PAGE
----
In this particular passage we get to see a lot more of Piaras' thoughts on the whole subject of still being all sweet and virginal than he actually says. I have to admit, right from the moment he sauntered through that door behind Garadin in MLTF I loved Piaras - I love his innocence and naivety but also his quiet strength - like Raine he's not superhuman (or rather superelf!) but that doesn't deter him when it comes to defending those he loves. I like his ability to find humour in a situation even when he's scared out of his wits, I love how's he not afraid to admit that he's scared, I love how he is often as surprised by his own abilities as everyone else. And the reason we get to see all that so clearly is because Lisa writes his dialogue so well, gives him such an honest and endearing voice.

I love the atmosphere of Lisa's dialogues in all three books. Some of the conversations are just that - an exchange of information or opinions. But so often there is an undercurrent, and her dialogue does a wonderful job of subtly showing us that undercurrent. For instance the flirting sometimes when Raine talks to Mychael. It's not overt; it's two interested parties gauging each other's interest. I love the way neither of them often say what they're really thinking. As much as, on one level, it would be lovely to see them get it together, in another way it's nice that they haven't, so far. It's fascinating to watch (with good writing I always see in my head what I'm reading on the page) them play with each other, watch their relationship develop as much through what they don't say as what they do.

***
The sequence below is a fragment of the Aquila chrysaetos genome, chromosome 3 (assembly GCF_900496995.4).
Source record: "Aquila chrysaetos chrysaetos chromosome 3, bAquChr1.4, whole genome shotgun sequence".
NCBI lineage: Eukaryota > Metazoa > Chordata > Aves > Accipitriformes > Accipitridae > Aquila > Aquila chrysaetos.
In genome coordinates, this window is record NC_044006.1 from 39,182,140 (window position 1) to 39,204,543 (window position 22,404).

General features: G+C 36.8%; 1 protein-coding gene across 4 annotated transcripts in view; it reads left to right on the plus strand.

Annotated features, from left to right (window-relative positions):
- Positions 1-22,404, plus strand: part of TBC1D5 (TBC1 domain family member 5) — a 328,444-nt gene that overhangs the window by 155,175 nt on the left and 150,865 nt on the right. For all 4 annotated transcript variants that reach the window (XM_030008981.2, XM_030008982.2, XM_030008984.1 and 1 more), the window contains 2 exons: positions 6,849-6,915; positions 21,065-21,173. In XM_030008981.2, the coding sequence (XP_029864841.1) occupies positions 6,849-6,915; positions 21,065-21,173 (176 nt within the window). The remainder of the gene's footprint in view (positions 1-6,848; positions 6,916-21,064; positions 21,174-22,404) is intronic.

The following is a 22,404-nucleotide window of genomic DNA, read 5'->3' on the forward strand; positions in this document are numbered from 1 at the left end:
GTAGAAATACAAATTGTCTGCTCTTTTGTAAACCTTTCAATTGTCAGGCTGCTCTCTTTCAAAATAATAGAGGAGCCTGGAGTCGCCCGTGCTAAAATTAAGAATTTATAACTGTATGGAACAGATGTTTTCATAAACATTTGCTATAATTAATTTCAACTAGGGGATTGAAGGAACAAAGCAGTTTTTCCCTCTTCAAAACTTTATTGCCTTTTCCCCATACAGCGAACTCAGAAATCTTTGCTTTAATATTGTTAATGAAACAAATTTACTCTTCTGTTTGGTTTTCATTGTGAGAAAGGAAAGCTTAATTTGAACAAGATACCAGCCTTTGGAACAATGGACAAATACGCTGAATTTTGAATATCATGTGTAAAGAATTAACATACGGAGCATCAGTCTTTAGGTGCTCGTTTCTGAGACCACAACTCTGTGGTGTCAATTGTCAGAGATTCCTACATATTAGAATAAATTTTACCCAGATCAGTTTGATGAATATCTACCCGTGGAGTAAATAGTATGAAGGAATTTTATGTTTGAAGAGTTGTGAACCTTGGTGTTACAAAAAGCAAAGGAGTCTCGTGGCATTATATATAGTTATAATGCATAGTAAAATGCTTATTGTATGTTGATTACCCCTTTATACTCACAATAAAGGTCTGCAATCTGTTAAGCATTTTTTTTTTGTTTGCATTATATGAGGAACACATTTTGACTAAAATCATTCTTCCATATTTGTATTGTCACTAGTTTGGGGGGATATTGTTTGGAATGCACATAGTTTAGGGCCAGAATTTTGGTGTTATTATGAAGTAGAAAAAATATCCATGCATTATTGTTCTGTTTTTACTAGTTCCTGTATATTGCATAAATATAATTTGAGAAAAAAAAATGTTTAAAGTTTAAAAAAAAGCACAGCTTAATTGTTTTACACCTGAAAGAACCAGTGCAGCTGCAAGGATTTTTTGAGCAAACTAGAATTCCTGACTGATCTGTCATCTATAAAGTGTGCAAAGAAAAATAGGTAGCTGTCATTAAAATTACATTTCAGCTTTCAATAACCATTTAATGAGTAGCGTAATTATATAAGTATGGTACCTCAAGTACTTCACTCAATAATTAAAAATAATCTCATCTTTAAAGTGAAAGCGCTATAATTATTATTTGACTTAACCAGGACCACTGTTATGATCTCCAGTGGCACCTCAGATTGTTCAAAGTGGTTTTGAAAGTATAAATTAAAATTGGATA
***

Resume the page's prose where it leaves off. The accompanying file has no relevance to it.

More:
I warm to very few female characters in books. I won't go into why I don't here because this is not the time or the place, but it is with that fact in mind that I was so thrilled to discover Raine because I do like her. I love her in fact! I can see a bit of me in her and a bit of all the women I love in her and that is largely because of her dialogue, both internally and externally. It's what Raine says and what she thinks that make her such a superb character to me, that makes me want very badly to see what happens to her next and where she goes and who she meets. A good plot is essential in a story but for my money good dialogue and very definite, individual "voices" for the characters are also vital. No worries here then.

Lisa Shearin said...

Wow. Thank you so much, Sam!

Lisa Shearin said...

Sam, it's so wonderful when a reader completely gets what I'm trying to do. It lets me know that after all the struggling, that I got it right.

Sam said...

You're welcome! And thank you, for so much entertainment!

Sam said...